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Wednesday, 25 November 2020

Death of a Fearless Journalist

I've just heard the sad news that Alan Ramsey, my former (acting) editor on the national daily The Australian, in Sydney, has died at the age of 82. Alan stood in as acting editor after Murdoch sacked Adrian Deamer, in large part over my coverage of the anti-apartheid demonstrations during the 1971 South African rugby tour – a series of widely-read columns which Alan’s own infectious fortitude had inspired. Alan had thrived in partnership with Deamer. “Adrian was never a Murdoch person, he was too independent,” Alan said. Deamer was eventually succeeded by the woeful Bruce Rothwell, and The Australian went rapidly downhill until Owen Thomson took over.

Alan has been called "Journalism’s grumpiest old  bugger", but the Alan I recall has more accurately been described as "Irascible, fearless, implacable". Alan was certainly a rarity in being a very supportive editor, as I found after a rival Sydney columnist made a racist attack on an article I'd written in The Australian about Roy Francis, the then North Sydney Bears rugby league coach who came from Brynmawr in Wales. Roy was the first black British professional coach in any sport, and the Daily Telegraph’s columnist was irked by the colour of his skin when Roy took over the Bears.

Alan Ramsey was born at Hornsby, Sydney, on January 3, 1938, and lived with his family at Bronte and Newtown, then near Tuggerah Lakes before settling at Gosford on the central coast. At the end of primary school, aged 12, he persuaded his mother to take him to the Daily Telegraph on Castlereagh Street. “I wanted to know what I had to do to become a journalist,” Alan said. “The message was: come back when you’re 15 years old, after you’ve done your intermediate certificate.” Three years later, he began his career at the Telegraph as a copy boy.

Alan served a cadetship on the Mount Isa Mail, where he was virtually the only reporter covering courts, local events and the miners. After a stint on the Northern Territory News in Darwin he broke into metropolitan newspapers in 1956 with a job on the Sydney Sun as a D-grade journalist. This included the midnight to 8am round.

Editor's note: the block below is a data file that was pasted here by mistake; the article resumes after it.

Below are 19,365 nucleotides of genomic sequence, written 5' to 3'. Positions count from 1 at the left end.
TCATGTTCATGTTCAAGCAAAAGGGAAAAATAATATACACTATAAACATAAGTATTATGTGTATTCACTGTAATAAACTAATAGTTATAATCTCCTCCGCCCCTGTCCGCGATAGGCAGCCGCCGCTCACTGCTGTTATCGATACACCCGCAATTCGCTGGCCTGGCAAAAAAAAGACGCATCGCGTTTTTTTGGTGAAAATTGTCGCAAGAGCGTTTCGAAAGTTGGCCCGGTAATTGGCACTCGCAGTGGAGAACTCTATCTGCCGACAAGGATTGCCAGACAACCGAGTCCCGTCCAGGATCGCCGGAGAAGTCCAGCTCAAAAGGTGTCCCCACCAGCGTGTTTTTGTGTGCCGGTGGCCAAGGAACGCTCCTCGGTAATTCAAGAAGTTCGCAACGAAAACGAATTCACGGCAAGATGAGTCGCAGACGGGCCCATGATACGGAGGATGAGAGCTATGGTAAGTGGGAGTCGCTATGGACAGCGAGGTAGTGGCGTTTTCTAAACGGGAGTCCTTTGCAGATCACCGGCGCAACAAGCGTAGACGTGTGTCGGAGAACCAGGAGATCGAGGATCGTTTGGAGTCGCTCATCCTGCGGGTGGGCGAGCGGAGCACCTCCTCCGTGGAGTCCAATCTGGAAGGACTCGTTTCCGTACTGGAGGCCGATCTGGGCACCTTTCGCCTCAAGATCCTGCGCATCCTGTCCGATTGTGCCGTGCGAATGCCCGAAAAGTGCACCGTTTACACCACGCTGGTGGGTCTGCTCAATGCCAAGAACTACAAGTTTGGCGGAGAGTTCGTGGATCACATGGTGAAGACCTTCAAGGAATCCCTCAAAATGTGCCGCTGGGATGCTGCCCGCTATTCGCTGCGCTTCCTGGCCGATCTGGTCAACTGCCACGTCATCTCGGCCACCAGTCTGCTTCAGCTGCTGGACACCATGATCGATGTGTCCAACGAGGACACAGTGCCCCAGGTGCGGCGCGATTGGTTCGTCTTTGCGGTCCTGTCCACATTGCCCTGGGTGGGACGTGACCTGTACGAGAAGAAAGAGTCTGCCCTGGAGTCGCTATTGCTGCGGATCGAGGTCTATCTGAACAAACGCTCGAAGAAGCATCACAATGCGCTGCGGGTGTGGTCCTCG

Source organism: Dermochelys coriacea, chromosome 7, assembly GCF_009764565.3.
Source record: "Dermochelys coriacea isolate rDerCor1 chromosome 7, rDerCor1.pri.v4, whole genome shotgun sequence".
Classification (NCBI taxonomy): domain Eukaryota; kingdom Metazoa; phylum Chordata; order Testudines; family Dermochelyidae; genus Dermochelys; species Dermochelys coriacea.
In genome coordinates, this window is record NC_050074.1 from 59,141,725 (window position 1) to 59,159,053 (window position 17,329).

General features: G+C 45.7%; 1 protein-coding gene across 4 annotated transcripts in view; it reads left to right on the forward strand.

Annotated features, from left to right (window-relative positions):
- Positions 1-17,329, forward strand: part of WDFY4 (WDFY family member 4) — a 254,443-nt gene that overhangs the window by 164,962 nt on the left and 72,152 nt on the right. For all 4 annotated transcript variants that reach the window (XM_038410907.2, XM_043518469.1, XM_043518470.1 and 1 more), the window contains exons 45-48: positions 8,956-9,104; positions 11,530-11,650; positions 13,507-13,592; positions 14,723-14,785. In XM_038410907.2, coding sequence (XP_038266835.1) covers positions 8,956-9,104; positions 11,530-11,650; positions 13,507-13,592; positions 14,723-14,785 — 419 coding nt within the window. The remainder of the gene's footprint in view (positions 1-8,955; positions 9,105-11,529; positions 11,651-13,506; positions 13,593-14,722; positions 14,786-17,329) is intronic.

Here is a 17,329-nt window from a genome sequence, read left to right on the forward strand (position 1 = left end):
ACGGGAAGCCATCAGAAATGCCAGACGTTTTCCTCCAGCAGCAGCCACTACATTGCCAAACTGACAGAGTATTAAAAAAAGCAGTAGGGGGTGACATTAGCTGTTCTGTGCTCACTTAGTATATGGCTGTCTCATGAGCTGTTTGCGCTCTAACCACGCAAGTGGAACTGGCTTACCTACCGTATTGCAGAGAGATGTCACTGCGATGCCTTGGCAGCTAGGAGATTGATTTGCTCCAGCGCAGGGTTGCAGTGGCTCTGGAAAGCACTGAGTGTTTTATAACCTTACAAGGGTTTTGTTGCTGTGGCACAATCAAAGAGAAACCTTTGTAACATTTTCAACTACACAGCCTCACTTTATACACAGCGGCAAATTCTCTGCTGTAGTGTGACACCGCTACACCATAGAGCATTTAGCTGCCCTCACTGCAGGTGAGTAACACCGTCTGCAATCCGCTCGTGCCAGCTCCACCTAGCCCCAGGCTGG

Alan joined Australian Associated Press and was posted to Port Moresby for 18 months before getting the prized London appointment from 1960-64. After London, he was one of five reporters and photographers who travelled aboard HMAS Sydney to South Vietnam with 1RAR on the initial deployment of Australian troops. The unit was located at Bien Hoa air base.

After a search-and-destroy mission in which a female Viet Cong “suspect” had been shot, Ramsey interviewed two soldiers and quoted one describing the action. Army Minister Jim Forbes said he had “committed a breach of security.” Alan’s accreditation was later reinstated, but subsequently he was recalled to Australia. In 1965 Alan joined The Australian, still then based in Canberra.

After Murdoch took over the Daily and Sunday Telegraphs in 1972, late the following year he tried to forced Alan to transfer to the Sunday Telegraph. Alan was sacked for refusing. He later joined The Sydney Morning Herald as its Saturday political columnist, a position Ramsey held for 21 years. The Australian’s editor-at-large Paul Kelly said, “His weekly judgments were harsh and acerbic, critical of Bob Hawke, supportive of Paul Keating, hostile to John Howard. Yet Ramsey’s anger was punctuated by tragic comedy. He saw the funny side of human nature and his deep laugh would ring down the corridors as he told yet another anecdote of human folly. Alan was unique, often too honest and fierce for his own good. His insights were sharp and his columns became a long study in the interaction of politics and human nature. He generated fear and respect among politicians and was recognised for his unrivalled possession of that indispensable journalistic virtue – courage.”

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